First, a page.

Human MSCs are pluripotent stem cells initially identified in post-natal BM in 1976 by Friedenstein et al. [32], but have now been identified in numerous tissues, including lung, umbilical cord, cord blood, adipose tissue and placenta [33, 34]. MSCs have the potency to differentiate into mesodermic cell types, such as adipocytes, osteocytes and chondrocytes in vitro. Further studies have shown their capacity to give rise to differentiated cell types belonging to ectodermic and endodermic lineages, including airway epithelial cells. In the last years, it has been recognized by numerous studies that MSCs might provide the lung microenvironment with paracrine mediators, which act on the different cellular structural components of the lung, i.e. epithelial cells, fibroblasts and endothelial cells, with cytoprotective effects, and other factors with inflammatory and immunomodulatory capacities. Among the various sources of MSCs, we have focused our attention on the amniotic membrane [35], an easily accessible and ethically acceptable source, as the term placenta is discarded after delivery. In the present study, we exploited the usefulness of hMSCs in correcting the basic defects associated with CF.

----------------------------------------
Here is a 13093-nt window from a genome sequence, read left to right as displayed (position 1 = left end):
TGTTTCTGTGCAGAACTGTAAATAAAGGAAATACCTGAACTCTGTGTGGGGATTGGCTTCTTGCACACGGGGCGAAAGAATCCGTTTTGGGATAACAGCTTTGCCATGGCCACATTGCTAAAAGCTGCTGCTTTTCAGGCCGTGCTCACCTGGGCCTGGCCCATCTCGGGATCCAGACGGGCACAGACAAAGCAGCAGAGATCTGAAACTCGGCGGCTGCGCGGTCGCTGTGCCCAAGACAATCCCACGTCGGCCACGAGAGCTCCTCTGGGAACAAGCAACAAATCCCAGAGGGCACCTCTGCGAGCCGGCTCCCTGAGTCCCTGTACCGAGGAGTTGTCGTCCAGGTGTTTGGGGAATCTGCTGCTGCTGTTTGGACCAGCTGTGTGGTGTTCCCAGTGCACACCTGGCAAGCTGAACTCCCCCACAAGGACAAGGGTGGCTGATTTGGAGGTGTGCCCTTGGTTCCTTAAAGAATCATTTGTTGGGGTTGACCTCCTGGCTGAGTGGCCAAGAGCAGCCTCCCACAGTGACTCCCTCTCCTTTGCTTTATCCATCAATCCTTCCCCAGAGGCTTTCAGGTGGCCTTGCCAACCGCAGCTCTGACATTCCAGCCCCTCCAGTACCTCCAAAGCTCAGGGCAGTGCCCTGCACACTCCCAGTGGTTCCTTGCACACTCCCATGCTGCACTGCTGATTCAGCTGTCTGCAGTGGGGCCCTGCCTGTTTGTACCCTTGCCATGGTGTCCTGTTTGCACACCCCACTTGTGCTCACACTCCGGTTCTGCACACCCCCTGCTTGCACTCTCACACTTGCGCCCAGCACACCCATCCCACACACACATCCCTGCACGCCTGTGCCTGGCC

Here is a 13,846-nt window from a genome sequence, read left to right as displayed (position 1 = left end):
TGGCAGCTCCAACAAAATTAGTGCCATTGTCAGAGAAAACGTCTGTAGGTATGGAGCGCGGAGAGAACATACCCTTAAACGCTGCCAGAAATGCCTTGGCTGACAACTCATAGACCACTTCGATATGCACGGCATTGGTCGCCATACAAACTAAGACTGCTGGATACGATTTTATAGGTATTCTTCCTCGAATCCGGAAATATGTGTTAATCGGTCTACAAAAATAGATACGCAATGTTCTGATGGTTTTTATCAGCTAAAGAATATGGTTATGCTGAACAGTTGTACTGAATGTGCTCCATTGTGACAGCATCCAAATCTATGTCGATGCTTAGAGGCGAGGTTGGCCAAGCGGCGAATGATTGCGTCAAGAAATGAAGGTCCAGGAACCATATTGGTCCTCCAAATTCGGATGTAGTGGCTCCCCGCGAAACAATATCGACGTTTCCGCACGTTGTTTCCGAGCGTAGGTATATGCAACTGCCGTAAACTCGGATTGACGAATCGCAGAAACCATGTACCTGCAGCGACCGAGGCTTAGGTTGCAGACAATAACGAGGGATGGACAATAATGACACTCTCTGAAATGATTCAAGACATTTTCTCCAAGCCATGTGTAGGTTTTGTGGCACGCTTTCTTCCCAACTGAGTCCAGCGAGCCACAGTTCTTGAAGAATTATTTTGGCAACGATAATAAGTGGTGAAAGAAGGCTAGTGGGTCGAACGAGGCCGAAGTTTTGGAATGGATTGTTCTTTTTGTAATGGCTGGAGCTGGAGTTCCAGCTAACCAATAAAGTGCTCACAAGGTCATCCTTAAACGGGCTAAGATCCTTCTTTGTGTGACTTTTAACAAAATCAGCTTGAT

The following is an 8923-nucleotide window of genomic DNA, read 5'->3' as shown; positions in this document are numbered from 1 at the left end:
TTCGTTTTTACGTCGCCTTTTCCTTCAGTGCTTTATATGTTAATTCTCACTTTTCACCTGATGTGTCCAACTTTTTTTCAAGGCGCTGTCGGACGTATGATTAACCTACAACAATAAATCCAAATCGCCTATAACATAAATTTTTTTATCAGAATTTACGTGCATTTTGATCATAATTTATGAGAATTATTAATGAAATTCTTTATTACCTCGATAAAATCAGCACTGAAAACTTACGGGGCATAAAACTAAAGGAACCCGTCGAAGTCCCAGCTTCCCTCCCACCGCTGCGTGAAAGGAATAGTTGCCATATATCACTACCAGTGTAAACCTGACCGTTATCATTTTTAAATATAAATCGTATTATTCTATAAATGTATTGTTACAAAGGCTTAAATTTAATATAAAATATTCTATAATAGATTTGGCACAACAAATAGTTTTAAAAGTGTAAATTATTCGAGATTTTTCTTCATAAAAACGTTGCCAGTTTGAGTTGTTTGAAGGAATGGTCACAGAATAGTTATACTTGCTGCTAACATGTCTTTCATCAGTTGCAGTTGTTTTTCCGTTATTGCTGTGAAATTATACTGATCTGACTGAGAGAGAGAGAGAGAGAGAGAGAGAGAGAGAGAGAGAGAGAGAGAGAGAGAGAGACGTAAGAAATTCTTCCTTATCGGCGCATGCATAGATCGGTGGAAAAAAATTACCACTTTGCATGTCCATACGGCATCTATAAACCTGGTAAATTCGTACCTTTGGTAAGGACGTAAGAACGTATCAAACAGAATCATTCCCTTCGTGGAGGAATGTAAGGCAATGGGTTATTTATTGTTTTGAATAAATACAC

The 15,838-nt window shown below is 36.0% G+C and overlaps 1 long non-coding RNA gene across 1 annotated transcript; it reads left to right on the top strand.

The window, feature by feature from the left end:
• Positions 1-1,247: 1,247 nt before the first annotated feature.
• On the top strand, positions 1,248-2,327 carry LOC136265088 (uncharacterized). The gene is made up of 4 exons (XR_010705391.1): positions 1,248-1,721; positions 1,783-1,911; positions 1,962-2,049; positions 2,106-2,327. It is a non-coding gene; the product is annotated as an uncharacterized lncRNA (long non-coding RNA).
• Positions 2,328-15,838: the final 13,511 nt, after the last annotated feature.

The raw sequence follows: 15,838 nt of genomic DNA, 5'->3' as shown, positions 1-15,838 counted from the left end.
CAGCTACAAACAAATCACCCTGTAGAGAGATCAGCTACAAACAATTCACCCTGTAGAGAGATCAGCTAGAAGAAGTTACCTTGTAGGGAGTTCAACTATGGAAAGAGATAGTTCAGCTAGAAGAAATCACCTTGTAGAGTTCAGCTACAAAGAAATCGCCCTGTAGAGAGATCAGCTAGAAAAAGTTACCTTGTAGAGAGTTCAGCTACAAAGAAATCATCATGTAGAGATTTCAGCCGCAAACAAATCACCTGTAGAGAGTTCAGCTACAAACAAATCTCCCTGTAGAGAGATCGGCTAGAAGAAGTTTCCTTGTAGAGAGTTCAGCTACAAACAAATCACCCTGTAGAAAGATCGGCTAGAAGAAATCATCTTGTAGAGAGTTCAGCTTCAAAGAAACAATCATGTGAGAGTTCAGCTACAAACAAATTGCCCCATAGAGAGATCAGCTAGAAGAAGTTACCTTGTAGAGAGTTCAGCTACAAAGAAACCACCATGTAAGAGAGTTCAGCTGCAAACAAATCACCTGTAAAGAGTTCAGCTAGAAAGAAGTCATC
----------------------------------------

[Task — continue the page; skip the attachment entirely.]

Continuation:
In this study, immortalized cell lines were used. We acknowledge the importance of primary airway cell cultures, although this source is limited because of the paucity of material obtainable from patients. The creation of immortalized cell lines has allowed proceeding with biochemical and pharmacological studies [36, 37]. Indeed, immortalized cell lines have been shown to display a proper phenotype [38] and to give comparable results with primary airway epithelial cells as regarding chloride efflux in the presence of CFTR correctors [39, 40], endoplasmic reticulum stress, intracellular Ca++ and response to inflammatory mediators [41, 42]. With this caveat in mind, our data demonstrate the partial correction of four basic defects associated with CF in airway epithelial cells: (i) actin cytoskeletal disorganization; (ii) tight junction disorganization; (iii) reduced chloride transport; and (iv) excessive apical fluid absorption. Although not completely understood, these four alterations could be related to each other. In epithelial cells, the NHERF (Na+/H+ exchanger regulatory factor) family of scaffolding proteins has been identified as a link between CFTR and the actin-based cytoskeleton. The COOH terminus of CFTR can bind through a PDZ-binding motif to NHERF1 and NHERF2, which in turn can bind to members of the ERM family of proteins, such as ezrin, ultimately bridging CFTR to the actin cytoskeleton [21]. These interactions at the apical region of epithelial cells are thought to assemble CFTR into apical signal complexes and to regulate its function [43]. The interplay between CFTR, ENaC and actin can be by direct or indirect binding via actin-binding proteins [44, 45]. Furthermore, the inhibition of ENaC, and thus the regulation of sodium and fluid transport across the airway epithelium, is dependent also on these correct interactions [46]. We have previously shown that overexpression of CFTR or NHERF1 in CFBE cells restored the actin cytoskeleton organization and CFTR chloride channel activity [21]. Likewise, lack of appropriate structure and function of TJs in CF cells is resumed by overexpression of CFTR or NHERF1 [28]. hAMSCs interacting with CFBE cells determined a partial reorganization of the actin cytoskeleton and structure and function of TJs, as demonstrated by confocal microscopy and dextran permeability respectively. Both ZO-1 and occludin accumulated on the intercellular borders. hAMSCs seemed to direct this effect as they were found in close contact with a cluster of CF airway epithelial cells.